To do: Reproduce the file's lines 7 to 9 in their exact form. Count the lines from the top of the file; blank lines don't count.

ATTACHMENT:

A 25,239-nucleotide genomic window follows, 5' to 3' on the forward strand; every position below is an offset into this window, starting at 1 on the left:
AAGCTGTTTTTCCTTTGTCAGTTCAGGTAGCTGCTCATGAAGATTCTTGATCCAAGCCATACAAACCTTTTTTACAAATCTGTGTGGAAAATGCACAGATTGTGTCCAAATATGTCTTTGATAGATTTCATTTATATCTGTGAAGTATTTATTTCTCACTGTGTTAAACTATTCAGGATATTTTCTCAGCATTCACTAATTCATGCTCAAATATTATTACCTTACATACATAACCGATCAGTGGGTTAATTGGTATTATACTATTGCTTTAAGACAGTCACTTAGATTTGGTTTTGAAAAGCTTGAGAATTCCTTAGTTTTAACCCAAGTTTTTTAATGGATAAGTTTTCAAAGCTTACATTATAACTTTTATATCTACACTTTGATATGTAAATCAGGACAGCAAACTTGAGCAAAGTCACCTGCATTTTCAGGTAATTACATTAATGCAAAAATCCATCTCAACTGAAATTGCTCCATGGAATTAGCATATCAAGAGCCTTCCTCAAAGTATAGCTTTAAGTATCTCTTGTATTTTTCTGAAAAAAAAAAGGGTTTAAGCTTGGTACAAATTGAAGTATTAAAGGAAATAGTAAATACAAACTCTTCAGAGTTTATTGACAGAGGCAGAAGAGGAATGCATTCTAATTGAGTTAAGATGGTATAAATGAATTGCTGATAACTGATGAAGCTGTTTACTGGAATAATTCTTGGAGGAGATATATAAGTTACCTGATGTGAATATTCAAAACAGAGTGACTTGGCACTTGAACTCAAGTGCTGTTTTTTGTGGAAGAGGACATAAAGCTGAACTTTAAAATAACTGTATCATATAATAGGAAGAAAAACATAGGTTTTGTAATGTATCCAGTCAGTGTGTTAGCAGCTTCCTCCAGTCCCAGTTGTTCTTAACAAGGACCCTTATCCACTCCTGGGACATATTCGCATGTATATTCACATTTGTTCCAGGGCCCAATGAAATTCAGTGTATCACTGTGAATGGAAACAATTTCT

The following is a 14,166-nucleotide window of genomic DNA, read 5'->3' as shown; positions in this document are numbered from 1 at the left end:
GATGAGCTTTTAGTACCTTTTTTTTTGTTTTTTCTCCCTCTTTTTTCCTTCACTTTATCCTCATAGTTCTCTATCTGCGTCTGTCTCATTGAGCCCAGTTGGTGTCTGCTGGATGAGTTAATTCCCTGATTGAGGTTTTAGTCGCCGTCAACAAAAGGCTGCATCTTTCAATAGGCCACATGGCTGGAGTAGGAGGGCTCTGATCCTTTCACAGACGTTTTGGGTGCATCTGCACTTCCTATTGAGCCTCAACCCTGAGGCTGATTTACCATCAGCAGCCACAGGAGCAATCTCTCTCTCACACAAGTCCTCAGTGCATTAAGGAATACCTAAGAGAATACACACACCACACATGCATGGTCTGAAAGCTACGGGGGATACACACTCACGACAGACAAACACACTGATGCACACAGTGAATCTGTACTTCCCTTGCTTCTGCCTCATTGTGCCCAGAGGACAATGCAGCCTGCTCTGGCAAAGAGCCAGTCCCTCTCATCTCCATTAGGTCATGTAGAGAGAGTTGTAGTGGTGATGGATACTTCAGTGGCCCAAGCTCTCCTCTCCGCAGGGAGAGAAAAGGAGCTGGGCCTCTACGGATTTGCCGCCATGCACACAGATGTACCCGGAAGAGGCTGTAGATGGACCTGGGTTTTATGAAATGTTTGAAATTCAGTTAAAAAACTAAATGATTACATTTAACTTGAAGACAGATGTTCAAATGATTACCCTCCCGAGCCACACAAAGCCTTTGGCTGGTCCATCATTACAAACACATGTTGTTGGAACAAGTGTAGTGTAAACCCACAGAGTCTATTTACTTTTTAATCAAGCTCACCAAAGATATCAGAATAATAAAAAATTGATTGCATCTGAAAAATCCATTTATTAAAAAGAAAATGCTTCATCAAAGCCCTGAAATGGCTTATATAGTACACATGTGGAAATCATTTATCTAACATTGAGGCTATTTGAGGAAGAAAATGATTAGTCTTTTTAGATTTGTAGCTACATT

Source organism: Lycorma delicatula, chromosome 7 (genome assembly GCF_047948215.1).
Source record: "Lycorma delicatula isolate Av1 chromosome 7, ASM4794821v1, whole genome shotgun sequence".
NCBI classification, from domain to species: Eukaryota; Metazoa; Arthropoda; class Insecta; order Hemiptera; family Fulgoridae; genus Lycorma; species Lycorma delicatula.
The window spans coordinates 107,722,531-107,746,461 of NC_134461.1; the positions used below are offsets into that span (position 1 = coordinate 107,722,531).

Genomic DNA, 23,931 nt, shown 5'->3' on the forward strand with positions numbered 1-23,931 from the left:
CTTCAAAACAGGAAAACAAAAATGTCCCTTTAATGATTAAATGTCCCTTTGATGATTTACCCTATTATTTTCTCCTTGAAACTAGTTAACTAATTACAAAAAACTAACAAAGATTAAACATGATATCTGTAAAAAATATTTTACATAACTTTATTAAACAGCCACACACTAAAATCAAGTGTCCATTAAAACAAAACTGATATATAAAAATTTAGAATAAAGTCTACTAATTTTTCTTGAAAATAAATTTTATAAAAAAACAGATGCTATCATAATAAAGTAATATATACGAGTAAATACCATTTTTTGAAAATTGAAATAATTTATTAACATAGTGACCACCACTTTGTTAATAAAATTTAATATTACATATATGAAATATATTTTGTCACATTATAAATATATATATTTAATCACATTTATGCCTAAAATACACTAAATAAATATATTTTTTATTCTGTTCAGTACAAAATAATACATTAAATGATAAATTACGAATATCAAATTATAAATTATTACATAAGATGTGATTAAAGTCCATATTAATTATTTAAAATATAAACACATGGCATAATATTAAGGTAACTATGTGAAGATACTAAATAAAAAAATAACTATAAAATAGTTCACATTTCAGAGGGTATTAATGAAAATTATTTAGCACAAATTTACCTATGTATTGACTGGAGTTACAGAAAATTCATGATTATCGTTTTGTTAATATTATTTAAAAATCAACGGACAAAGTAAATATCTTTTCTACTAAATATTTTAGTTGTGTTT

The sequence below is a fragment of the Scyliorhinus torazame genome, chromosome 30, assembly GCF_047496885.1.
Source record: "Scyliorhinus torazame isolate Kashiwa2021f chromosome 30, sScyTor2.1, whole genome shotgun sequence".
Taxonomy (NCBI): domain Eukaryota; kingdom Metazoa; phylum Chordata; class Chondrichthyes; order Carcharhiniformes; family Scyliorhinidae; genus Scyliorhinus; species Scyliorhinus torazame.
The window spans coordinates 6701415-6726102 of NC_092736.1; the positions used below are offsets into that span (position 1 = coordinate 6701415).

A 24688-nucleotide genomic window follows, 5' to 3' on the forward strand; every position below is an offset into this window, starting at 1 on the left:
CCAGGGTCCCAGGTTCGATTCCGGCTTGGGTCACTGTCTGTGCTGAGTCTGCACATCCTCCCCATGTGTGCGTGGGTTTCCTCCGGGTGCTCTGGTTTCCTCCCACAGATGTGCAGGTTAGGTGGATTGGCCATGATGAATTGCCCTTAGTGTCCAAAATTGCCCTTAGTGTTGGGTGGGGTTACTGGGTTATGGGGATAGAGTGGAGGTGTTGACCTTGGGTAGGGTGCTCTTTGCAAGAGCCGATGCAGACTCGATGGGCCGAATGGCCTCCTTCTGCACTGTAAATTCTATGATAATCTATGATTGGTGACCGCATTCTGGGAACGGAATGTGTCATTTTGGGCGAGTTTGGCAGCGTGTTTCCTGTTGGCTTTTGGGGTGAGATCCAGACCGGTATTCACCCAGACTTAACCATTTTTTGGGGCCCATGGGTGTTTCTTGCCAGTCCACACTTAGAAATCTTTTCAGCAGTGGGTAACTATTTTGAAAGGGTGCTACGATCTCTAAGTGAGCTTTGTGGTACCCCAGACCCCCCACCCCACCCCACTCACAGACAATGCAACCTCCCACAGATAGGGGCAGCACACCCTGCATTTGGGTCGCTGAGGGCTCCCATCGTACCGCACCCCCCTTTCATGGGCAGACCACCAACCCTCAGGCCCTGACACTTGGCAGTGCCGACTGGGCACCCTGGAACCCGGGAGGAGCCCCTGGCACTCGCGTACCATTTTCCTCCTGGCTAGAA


NCBI classification, from domain to species: Eukaryota; Metazoa; Arthropoda; class Insecta; order Hemiptera; family Fulgoridae; genus Lycorma; species Lycorma delicatula.
The window spans coordinates 107,722,531-107,746,461 of NC_134461.1; the positions used below are offsets into that span (position 1 = coordinate 107,722,531).

Genomic DNA, 23,931 nt, shown 5'->3' on the forward strand with positions numbered 1-23,931 from the left: